Metal Vacuum Coating Technology

The process in which metal, alloy or compound is evaporated or sputtered in a vacuum and is allowed to condense and deposit on the object to be coated is defined as vacuum coating. Currently, two coating techniques i.e. vacuum evaporation and sputtering coating are often used in industrial applications. Vacuum coating technology was put into practical use after 1930 when oil diffusion pump and mechanical pump were invented. Anti-reflection coating based on vacuum deposition technology was developed in 1935 and was used on lens of glasses in 1945. As science and technology are constantly advancing, vacuum coating technology and equipment are evolving rapidly, and are widely used in industrial applications, including even coating in buildings, metalwork, locksets, watch making and large parts etc., in order to enhance transmittance or reflectance of optical lens and to make aesthetic, durable and anti-corrosion metal parts, locksets and plastic products etc.

Application of Quartz Monitor Crystals in High-heat-load Metal Coating

High heat load often exists in evaporating the materials with very high melting point e.g. molybdenum (Mo), tantalum (Ta) and tungsten (W) or in large evaporation sources of diode sputtering type, where the substrate may be heated to higher than 300°C. The crystals used in these applications must have very high heat conductivity so as to transfer heat from the evaporation source to the water-cooled sensor body, thus maintaining the working temperature of crystals. In order for long life and low noise, the crystals used in high-heat-load applications must have good adhesion to the materials used in optical coating. Silver crystals are very suitable for these applications. In case of these applications with high heat load such as sputtering, it is necessary to use water-cooled crystals. In case of ALD applications, it is recommended to use high-temperature crystals.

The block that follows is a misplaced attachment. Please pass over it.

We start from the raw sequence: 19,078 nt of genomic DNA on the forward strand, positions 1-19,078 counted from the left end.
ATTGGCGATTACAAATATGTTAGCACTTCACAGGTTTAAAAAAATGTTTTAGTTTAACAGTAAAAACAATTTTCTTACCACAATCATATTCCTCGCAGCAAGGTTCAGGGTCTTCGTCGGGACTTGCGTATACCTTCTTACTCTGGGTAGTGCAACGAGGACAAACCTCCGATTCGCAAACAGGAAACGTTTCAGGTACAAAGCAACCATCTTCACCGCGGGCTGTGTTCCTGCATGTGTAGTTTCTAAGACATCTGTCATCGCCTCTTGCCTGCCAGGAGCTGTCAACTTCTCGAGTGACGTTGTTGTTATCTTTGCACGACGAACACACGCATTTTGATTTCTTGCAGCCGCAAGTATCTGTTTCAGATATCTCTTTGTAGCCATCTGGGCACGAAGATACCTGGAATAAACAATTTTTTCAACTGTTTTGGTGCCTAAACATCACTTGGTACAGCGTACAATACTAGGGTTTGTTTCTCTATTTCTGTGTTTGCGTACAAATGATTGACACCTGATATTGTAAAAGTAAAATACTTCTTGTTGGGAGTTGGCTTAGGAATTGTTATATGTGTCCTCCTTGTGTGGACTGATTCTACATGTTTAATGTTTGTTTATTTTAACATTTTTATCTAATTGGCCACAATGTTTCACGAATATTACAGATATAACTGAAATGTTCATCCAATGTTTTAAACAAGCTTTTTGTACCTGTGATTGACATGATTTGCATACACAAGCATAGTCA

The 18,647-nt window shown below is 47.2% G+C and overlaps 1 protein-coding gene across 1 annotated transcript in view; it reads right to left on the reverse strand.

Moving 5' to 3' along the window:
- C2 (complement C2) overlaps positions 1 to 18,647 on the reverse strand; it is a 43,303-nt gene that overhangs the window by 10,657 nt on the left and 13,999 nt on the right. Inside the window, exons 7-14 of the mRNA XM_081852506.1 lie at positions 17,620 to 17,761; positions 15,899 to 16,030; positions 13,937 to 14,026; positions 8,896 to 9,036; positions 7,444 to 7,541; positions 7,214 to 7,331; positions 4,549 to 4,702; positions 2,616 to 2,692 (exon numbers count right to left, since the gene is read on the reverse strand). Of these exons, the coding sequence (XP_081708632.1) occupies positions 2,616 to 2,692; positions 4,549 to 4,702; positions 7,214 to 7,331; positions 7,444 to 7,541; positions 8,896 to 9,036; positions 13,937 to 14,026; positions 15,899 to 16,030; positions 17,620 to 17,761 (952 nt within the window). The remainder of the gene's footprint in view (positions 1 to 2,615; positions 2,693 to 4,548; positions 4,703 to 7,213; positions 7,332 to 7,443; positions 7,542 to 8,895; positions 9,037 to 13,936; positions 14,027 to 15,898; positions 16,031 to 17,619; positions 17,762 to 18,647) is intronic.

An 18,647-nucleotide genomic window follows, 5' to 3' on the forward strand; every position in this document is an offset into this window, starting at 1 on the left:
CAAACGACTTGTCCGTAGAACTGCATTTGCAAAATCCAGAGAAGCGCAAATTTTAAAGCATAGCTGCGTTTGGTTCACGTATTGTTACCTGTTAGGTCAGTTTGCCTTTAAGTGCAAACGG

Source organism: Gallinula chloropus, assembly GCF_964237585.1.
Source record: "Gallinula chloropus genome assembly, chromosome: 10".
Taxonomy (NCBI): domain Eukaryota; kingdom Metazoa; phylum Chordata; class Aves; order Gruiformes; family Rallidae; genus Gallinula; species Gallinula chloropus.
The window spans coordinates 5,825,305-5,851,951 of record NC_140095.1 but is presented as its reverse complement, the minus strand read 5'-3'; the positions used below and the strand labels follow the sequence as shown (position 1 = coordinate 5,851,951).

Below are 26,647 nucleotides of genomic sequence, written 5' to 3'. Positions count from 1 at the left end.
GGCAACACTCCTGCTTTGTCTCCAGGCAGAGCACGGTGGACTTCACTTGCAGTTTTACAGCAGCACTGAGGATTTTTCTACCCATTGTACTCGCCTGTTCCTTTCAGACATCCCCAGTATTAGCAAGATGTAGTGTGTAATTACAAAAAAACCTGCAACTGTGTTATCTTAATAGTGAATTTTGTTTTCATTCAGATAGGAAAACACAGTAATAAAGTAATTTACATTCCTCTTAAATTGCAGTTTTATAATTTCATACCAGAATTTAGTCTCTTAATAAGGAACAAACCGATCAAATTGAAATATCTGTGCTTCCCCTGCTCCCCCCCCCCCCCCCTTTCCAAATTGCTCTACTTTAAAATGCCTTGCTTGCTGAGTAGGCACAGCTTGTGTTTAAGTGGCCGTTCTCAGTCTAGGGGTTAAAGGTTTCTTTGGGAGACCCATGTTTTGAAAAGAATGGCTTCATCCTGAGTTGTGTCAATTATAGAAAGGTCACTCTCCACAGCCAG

Low-stress coatings e.g. aluminum, gold and silver Low-stress coatings are often used in electrodes or in cold mirrors to reflect heat and light from light sources. They are used in protective devices and other lighting applications e.g. lighting system for store’s display, automotive lights, flash lamps, reflectors and indicators. Gold crystals are commonly used in these applications.

High-stress coatings High-stress materials include those used in semiconductor processes: chromium (Cr), germanium (Ge), molybdenum (Mo), nickel-chromium alloy, nickel (Ni), tantalum (Ta), titanium (Ti), silicon oxycarbide (SiOC), zirconium (Zr), and dielectric materials used in precision optical coating. In these applications, it is preferable to use alloy crystals. Silver crystals are also usable.

Process for Vacuum Coating of Metal

Vacuum coating of metal requires good match between the substrate and the basecoat. The basecoat is typically of thickness 10-20 μm and is designed primarily to prevent release of moisture, organic solvents and plasticizers etc. from the substrate which may affect the adhesion of metal. It requires high hardness of coating and requires that the basecoat can repair the defects in material, can provide a smooth and even surface to facilitate vacuum coating, and can firmly adhere to the substrate and metal layer. Two-component polyurethane and epoxy coating which sets at normal temperature, amino coating which is heated at low temperature and thermoplastic acrylate coating are often used.

Metal coating is prone to become dull by oxidation in air. In addition, there may be defects such as tiny voids. Therefore it is necessary to apply a layer of protective topcoat of 5-10 μm thickness. The requirements for topcoat are: transparency, excellent water resistance, abrasion resistance, weatherability, no work on metal coating, firm adhesion to metal coating. Commonly, acrylate varnish, polyester varnish and polyurethane varnish etc. can be used. In case thermoplastic acrylate coating is used as the basecoat, the solvent in topcoat may seep through the defects in metal coating and erode the basecoat. To prevent this erosion, the fast-drying topcoat with weak solvent e.g. acrylic modified alkyd varnish, polyvinyl butyral varnish and urethane oil can be used.

The process flow for vacuum coating of metal is: treatment of substrate surface (cleaning, activation) → application of basecoat → drying → vacuum coating of metal → application of topcoat → drying